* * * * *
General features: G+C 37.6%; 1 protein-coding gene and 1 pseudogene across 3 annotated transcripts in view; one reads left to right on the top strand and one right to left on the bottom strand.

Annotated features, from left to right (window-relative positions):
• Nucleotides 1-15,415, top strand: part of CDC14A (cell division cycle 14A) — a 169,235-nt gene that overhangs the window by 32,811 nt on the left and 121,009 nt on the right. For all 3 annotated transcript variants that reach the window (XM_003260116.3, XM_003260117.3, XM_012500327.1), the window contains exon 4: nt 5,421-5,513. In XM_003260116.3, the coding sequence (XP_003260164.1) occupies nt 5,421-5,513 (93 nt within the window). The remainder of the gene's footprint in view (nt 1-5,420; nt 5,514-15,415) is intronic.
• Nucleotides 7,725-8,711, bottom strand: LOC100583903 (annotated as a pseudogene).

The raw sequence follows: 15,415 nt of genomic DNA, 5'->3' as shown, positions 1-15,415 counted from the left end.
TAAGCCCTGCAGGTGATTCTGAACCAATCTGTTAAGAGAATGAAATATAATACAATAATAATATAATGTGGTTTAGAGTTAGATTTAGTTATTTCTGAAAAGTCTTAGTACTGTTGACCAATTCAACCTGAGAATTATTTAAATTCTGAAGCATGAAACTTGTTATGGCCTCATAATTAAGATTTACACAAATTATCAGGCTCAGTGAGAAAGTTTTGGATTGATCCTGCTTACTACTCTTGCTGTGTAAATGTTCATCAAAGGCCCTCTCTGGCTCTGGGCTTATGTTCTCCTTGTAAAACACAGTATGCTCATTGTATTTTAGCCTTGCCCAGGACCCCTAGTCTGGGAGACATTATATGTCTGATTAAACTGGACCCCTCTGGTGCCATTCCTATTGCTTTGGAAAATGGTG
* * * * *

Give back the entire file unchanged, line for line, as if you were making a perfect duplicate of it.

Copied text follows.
General features: G+C 37.6%; 1 protein-coding gene and 1 pseudogene across 3 annotated transcripts in view; one reads left to right on the top strand and one right to left on the bottom strand.

Annotated features, from left to right (window-relative positions):
• Nucleotides 1-15,415, top strand: part of CDC14A (cell division cycle 14A) — a 169,235-nt gene that overhangs the window by 32,811 nt on the left and 121,009 nt on the right. For all 3 annotated transcript variants that reach the window (XM_003260116.3, XM_003260117.3, XM_012500327.1), the window contains exon 4: nt 5,421-5,513. In XM_003260116.3, the coding sequence (XP_003260164.1) occupies nt 5,421-5,513 (93 nt within the window). The remainder of the gene's footprint in view (nt 1-5,420; nt 5,514-15,415) is intronic.
• Nucleotides 7,725-8,711, bottom strand: LOC100583903 (annotated as a pseudogene).

The raw sequence follows: 15,415 nt of genomic DNA, 5'->3' as shown, positions 1-15,415 counted from the left end.
TAAGCCCTGCAGGTGATTCTGAACCAATCTGTTAAGAGAATGAAATATAATACAATAATAATATAATGTGGTTTAGAGTTAGATTTAGTTATTTCTGAAAAGTCTTAGTACTGTTGACCAATTCAACCTGAGAATTATTTAAATTCTGAAGCATGAAACTTGTTATGGCCTCATAATTAAGATTTACACAAATTATCAGGCTCAGTGAGAAAGTTTTGGATTGATCCTGCTTACTACTCTTGCTGTGTAAATGTTCATCAAAGGCCCTCTCTGGCTCTGGGCTTATGTTCTCCTTGTAAAACACAGTATGCTCATTGTATTTTAGCCTTGCCCAGGACCCCTAGTCTGGGAGACATTATATGTCTGATTAAACTGGACCCCTCTGGTGCCATTCCTATTGCTTTGGAAAATGGTG